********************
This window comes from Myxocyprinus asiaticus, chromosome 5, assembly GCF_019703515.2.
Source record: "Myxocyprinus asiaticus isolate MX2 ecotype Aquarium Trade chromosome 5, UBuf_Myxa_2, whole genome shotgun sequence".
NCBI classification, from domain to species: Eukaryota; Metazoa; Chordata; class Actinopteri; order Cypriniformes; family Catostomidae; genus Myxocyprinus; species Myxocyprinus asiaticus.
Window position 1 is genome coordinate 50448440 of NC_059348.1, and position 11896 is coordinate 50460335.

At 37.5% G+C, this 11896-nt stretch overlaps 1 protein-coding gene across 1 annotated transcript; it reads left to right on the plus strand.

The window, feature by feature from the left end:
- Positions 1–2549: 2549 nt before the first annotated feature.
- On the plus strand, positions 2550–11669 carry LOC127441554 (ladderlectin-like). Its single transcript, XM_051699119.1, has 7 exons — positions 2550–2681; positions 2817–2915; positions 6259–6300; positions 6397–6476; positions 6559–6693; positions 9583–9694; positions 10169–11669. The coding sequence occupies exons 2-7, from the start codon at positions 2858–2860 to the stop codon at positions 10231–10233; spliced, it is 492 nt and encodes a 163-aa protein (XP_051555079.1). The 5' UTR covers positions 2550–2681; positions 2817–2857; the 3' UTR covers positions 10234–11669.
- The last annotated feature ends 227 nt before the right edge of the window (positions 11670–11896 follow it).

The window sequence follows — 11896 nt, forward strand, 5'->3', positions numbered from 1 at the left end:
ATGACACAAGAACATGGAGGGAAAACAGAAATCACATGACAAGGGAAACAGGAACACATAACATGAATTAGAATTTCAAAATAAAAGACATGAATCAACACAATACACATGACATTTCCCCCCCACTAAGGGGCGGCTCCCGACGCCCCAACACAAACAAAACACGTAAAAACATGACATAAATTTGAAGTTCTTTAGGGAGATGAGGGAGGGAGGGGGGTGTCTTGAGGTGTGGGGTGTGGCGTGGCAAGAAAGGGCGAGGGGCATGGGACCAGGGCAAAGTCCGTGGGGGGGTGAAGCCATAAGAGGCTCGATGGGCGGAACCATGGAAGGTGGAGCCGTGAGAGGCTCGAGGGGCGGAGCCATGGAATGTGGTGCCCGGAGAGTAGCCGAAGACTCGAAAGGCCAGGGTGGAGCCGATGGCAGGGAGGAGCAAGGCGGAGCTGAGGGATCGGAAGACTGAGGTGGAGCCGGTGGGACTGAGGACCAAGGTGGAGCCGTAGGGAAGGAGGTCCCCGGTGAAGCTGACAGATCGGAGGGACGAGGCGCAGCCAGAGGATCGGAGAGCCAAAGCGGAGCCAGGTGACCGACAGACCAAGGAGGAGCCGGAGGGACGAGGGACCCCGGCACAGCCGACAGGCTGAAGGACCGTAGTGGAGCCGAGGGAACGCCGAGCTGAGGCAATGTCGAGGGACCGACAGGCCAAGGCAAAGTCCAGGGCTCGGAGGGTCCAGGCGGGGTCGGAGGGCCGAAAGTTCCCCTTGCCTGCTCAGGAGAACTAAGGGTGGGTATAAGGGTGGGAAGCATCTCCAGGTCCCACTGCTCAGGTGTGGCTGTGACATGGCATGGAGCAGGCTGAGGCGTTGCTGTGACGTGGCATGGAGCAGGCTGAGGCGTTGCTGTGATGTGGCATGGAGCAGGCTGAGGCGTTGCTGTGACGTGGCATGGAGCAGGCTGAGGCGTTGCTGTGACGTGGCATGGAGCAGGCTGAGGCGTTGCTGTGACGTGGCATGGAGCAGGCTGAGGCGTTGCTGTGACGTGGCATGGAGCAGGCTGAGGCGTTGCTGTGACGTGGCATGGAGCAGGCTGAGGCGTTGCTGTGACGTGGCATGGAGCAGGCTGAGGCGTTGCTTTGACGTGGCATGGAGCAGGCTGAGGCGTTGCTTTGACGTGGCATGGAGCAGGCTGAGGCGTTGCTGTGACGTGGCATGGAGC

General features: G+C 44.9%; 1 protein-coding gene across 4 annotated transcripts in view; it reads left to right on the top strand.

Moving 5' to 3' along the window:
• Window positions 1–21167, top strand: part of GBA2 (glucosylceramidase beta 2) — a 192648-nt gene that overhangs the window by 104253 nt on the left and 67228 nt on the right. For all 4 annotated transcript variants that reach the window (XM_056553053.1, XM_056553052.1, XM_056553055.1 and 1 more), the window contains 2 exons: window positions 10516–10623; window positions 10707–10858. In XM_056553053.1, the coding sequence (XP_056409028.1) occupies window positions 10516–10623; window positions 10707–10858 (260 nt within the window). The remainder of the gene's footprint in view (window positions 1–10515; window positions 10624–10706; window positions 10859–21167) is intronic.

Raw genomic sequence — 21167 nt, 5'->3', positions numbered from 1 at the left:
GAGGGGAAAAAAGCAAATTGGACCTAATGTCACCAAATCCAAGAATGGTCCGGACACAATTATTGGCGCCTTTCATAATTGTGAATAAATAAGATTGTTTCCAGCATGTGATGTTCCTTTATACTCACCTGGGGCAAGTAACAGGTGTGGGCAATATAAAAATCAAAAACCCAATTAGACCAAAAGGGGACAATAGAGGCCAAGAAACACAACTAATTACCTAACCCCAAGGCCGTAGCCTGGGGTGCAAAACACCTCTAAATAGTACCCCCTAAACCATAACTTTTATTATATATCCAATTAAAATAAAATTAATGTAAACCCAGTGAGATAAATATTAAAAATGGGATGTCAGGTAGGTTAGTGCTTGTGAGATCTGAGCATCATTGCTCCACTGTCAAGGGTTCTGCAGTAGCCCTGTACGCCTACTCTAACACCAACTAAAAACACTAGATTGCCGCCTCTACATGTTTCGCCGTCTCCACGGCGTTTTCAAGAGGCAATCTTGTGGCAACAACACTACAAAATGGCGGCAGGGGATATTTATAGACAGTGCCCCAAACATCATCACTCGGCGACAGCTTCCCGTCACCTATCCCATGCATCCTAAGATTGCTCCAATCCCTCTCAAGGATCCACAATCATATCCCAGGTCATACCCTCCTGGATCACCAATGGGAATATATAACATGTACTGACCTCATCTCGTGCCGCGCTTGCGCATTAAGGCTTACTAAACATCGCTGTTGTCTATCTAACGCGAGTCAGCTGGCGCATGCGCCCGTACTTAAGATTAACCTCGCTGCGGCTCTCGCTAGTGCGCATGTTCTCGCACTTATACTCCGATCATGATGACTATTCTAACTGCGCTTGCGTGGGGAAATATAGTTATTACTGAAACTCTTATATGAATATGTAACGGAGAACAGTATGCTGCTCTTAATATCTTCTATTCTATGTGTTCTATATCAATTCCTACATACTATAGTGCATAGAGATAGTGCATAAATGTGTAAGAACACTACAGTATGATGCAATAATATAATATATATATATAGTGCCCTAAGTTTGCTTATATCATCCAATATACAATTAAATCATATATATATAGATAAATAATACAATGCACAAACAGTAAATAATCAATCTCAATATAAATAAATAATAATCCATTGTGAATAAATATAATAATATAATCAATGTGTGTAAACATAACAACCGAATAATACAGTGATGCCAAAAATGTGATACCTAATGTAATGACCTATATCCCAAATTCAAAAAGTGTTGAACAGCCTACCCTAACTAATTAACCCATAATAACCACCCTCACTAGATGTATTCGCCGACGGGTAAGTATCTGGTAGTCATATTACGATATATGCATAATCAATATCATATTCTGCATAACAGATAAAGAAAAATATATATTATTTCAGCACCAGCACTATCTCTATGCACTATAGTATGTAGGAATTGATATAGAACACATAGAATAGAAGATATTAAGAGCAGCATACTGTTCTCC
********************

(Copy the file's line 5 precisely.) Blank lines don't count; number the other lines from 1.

At 37.5% G+C, this 11896-nt stretch overlaps 1 protein-coding gene across 1 annotated transcript; it reads left to right on the plus strand.